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Abu Dhabi, UAEMonday 23 July 2018

Careem Pakistan forced to apologise over ill-conceived election marketing campaign 

The ride-hailing service was seen to be mocking political candidates through its discount promotional codes ahead of the country's election 

Careem Pakistan has been forced to apologise to users after a marketing campaign that appeared to mock candidates in the forthcoming general election. Victor Besa / The National
Careem Pakistan has been forced to apologise to users after a marketing campaign that appeared to mock candidates in the forthcoming general election. Victor Besa / The National

The popular ride-hailing service Careem was forced to apologise to users in Pakistan after it triggered anger with a marketing campaign mocking the country's political parties.

The Dubai-based firm had launched a promotion to tap into election fever, using puns on political slogans and jokey promo codes.

But in an increasingly tense election campaign, adverts that may have been intended to be tongue-in-cheek quickly drew angry accusations on social media that the marketing was partisan, disrespectful or anti-democratic.

A hashtag calling on users to #BoycottCareemPakistan quickly followed, with users saying they would uninstall the app and turn to the firm's arch-rival, Uber.

“Looks like Christmas came early for Uber in Pakistan,” said prominent journalist Gul Bukhari on Twitter.

“Careem Pak app being deleted for obnoxious political advertising.”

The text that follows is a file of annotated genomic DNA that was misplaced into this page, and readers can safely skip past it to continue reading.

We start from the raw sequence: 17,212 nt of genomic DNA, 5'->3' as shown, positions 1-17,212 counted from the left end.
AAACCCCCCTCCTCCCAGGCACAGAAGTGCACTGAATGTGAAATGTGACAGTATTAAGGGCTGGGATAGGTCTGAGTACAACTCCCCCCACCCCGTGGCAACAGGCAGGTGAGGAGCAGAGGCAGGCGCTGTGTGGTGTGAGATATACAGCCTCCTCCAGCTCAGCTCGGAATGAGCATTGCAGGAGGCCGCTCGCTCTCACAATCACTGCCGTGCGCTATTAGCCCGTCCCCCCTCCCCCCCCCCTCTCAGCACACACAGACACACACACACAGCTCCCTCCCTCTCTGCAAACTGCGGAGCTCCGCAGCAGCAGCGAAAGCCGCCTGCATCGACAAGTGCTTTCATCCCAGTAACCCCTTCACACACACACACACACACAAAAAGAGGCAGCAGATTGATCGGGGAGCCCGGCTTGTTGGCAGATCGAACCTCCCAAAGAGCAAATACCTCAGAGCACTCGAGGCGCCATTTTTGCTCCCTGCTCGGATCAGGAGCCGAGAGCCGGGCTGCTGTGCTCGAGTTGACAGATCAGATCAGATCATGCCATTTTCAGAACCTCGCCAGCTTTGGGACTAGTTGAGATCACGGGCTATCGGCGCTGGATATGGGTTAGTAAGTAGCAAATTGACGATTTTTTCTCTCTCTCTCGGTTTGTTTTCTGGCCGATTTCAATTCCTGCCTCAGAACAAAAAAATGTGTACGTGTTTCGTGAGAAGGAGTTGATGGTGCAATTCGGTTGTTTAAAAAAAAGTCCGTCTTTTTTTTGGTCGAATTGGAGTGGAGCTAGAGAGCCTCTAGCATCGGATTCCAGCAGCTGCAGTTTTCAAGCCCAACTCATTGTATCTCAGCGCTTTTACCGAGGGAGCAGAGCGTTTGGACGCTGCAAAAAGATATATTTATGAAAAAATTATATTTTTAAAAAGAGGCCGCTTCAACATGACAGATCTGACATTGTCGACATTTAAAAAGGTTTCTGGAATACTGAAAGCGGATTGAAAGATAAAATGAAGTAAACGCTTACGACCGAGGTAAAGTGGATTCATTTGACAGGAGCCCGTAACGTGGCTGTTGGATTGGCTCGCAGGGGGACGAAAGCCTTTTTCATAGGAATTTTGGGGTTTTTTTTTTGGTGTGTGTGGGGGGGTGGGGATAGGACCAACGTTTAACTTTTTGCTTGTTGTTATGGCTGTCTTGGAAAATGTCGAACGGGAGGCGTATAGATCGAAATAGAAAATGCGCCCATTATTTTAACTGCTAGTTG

The campaign co-opted political slogans from the three main parties alongside mocking promo codes, apparently for users to gain discounts.

One promo code, “10percent”, referred to the long-standing nickname of Asif Ali Zardari. The former president and current chairman of the Pakistan People's Party gained the moniker following allegations that he took personal commission on state contracts. He has denied corruption.

Other promo codes took aim at Imran Khan's PTI party and at Nawaz Sharif's Pakistan Muslim League.

It was quickly clear that many had taken offence.

“I was a very loyal customer but never again will I use Careem,” said one Twitter user, identified only as Nasir.

“Siding with a single party and promoting him. Disgusting behaviour from your organisation. Biased!”

Another user, identified only as Faisee, said: “I demand you apologise for your hateful campaigns, slogans and retract all those demeaning slogans; otherwise I have no option but to #BoycottCareemPakistan for the respect of my stand out and my political views.”

Pakistan has a fortnight to go until a general election that may result in the country's second-only democratic transition of power. Campaigning had been lacklustre, with hot weather, Ramadan and delays in announcing candidates all leading to a subdued electoral battle.

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But a surge by Imran Khan and the conviction of former PM Nawaz Sharif on corruption charges have belatedly breathed life into the campaign.

A statement from Careem said: “We sincerely apologise for hurting your sentiments. Careem is politically neutral and our election taglines covered all popular political slogans. Our singular aim is to get everyone to the polling stations.”

Pakistan's military on Tuesday said it would deploy more than 350,000 troops to protect 85,000 polling stations for the July 25 poll.